The protrusions 248, 250, 252 have different heights according to their locations, and include first protrusions 248, 250 extending parallel to each other in one direction, and second protrusions 252 that are orthogonal to the first protrusions 248, 250. Hereinafter, merely for the convenience of explanation, a description will be developed by instancing (or exemplifying) one of the plurality of first protrusions 248, 250 formed parallel to each other, and one of the plurality of second protrusions 252 formed parallel to each other.

The one of the first protrusions 248, 250 includes a first higher protrusion 248 having a first height that may be equal to the height of the bottom insulator plate 245, and a first lower protrusion 250 having a second (or constant) height that is less than the first height of the first higher protrusion 248. Here, the first higher protrusion 248 is arranged alternately with the first lower protrusion 250.

The one of the second protrusions 252 has the same height as the other second protrusions 252, and is so formed as to be lower than the first lower protrusion 250 so that an electrolyte can flow in a direction perpendicular to the second protrusion 252, that is, in a direction parallel to (or along with) the one of the first protrusions 248, 250.

If an electrolyte flows into the bottom insulator plate 245 having the above-mentioned structure, the electrolyte stagnates in a region between two of the first higher protrusions 248, in which one of the first lower protrusions 250 is included. Since the height of the first higher protrusion 248 corresponds to that of the bottom insulator plate 245, the electrolyte enters a space between the two first higher protrusions 248 and the lower portion of the bottom insulator plate 245.

Also, in one embodiment, the second protrusion 252 is so formed as to be lower than the first lower protrusion 250. This is because, when even a part of the electrolyte enters a space between the first higher protrusions 248, the electrolyte having entered the space between the first higher protrusions 248 can easily flow in a direction parallel to (or along with) the first protrusion 248, 250, that is, in a direction perpendicular to the second protrusion 252 due to the height of the second protrusion 252 being lower than that of the first lower protrusion 250. In this way, by differing the height of the protrusions 248, 250, 252, spaces functioning as passages of the electrolyte are sufficiently ensured.

In one embodiment, the bottom insulator plate 245 is made of a polyolefin-based resin such as polyethylene (PE), polypropylene (PP), polyamide (PA) and the like. Polyethylene (PE) has a low density, stretches easily because it does not develop a sufficient molecular orientation, and has high resistance to impact while having a low tensile strength. Thus, it can be easily worked (or formed) for use. Moreover, polyethylene (PE) has an excellent electrical insulation property because it is composed of only CH2 groups, and polyethylene (PE) is also excellent as a high-frequency insulative material because it has symmetry with respect to carbon (C) chains as can be derived by its structural formula.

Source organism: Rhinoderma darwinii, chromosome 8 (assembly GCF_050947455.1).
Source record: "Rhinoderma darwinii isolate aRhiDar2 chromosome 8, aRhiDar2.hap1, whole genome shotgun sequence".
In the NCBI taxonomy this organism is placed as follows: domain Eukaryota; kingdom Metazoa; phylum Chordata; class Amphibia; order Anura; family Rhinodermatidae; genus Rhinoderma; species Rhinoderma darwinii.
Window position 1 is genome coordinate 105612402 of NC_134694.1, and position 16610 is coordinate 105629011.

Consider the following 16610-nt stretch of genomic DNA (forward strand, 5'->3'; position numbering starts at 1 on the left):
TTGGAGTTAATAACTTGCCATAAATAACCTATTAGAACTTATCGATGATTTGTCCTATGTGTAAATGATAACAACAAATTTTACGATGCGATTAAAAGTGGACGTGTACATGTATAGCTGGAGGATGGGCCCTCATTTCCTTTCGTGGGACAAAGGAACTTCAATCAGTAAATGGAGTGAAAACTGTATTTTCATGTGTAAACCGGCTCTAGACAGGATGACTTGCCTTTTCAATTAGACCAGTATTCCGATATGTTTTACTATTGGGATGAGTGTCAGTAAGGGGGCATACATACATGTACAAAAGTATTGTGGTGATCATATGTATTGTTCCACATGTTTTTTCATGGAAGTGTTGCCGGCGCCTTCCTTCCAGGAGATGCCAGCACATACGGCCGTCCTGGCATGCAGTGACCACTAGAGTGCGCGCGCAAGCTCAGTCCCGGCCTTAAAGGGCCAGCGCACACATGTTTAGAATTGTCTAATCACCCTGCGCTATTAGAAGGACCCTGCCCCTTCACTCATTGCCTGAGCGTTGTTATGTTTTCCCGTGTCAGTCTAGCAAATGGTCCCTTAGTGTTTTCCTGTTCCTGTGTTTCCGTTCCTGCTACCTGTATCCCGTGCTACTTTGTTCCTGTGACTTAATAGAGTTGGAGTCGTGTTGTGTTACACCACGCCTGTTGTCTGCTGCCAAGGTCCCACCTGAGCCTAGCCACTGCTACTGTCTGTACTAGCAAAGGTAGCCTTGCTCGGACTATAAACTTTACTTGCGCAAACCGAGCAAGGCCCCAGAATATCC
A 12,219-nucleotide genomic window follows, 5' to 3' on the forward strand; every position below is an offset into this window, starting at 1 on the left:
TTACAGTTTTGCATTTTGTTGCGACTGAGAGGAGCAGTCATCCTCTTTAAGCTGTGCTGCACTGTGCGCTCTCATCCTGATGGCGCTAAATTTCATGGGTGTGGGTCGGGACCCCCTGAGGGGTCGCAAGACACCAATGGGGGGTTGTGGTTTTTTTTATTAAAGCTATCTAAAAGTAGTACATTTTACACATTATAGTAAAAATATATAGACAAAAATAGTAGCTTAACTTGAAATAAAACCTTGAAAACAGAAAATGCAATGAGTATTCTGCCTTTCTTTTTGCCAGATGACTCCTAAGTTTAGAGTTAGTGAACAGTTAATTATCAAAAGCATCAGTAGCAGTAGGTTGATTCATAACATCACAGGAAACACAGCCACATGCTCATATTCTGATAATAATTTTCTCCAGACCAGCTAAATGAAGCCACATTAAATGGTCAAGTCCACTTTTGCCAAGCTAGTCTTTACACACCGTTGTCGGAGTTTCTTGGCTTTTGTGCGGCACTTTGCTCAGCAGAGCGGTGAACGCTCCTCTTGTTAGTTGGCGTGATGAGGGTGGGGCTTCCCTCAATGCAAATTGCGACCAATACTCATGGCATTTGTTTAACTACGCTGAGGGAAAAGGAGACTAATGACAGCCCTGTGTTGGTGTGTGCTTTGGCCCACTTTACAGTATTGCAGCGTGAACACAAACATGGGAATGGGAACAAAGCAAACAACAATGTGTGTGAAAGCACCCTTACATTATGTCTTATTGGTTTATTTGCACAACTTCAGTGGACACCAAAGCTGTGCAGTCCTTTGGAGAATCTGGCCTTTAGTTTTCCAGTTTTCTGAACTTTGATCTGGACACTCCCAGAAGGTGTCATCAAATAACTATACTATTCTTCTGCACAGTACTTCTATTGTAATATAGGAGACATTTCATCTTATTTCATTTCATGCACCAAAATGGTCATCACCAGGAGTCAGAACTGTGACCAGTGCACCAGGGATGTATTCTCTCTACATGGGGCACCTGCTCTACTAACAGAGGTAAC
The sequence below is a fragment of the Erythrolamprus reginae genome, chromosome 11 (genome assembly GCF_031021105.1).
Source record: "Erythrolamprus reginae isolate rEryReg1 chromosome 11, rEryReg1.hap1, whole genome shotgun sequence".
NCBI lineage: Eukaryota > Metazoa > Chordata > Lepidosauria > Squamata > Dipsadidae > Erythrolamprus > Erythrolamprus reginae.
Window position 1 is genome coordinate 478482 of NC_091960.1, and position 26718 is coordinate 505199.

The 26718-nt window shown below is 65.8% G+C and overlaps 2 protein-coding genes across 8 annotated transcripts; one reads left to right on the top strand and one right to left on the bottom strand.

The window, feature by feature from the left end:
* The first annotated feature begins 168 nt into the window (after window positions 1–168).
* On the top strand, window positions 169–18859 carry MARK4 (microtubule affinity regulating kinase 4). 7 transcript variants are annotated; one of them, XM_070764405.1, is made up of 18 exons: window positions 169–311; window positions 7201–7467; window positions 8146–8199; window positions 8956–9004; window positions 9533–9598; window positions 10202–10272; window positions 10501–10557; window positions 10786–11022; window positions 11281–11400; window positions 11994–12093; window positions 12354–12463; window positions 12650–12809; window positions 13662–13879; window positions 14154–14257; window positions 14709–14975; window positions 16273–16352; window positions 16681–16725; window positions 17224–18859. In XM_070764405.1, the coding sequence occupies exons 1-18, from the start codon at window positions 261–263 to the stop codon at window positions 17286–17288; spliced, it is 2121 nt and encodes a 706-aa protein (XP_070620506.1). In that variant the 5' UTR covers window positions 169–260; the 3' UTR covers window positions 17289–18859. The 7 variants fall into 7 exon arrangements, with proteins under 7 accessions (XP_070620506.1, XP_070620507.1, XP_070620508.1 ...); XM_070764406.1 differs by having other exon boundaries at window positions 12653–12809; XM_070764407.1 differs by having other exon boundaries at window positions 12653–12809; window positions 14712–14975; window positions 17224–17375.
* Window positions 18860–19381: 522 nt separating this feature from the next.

Polypropylene (PP) is produced together with ethylene when naphtha is decomposed. Polypropylene (PP) has an isotactic structure, and thus its structural formula exhibits a structure in which methyl groups are orderly arranged in the same direction. Polypropylene (PP) has high crystallinity before molding, but its crystallinity is lowered after molding. Electrical properties of polypropylene (PP) and polyamide (PA) are similar to those of polyethylene (PE).

However, the polyolefin-based resin, such as polyethylene (PE), polypropylene (PP) and so forth, has a poor affinity with non-aqueous electrolytes. This is because there is a significant difference between surface energy of non-aqueous electrolyte molecules and surface energy of molecules on a surface of the polyethylene (PE) or polypropylene (PP) material, and thus intermolecular bond formation is not easy. Consequently, when the electrolyte is contacted with the insulator plate made of polyethylene (PE) or polypropylene (PP), the wettability and the spreadability of the electrolyte is low because the electrolyte conglomerates in an approximately spherical shape.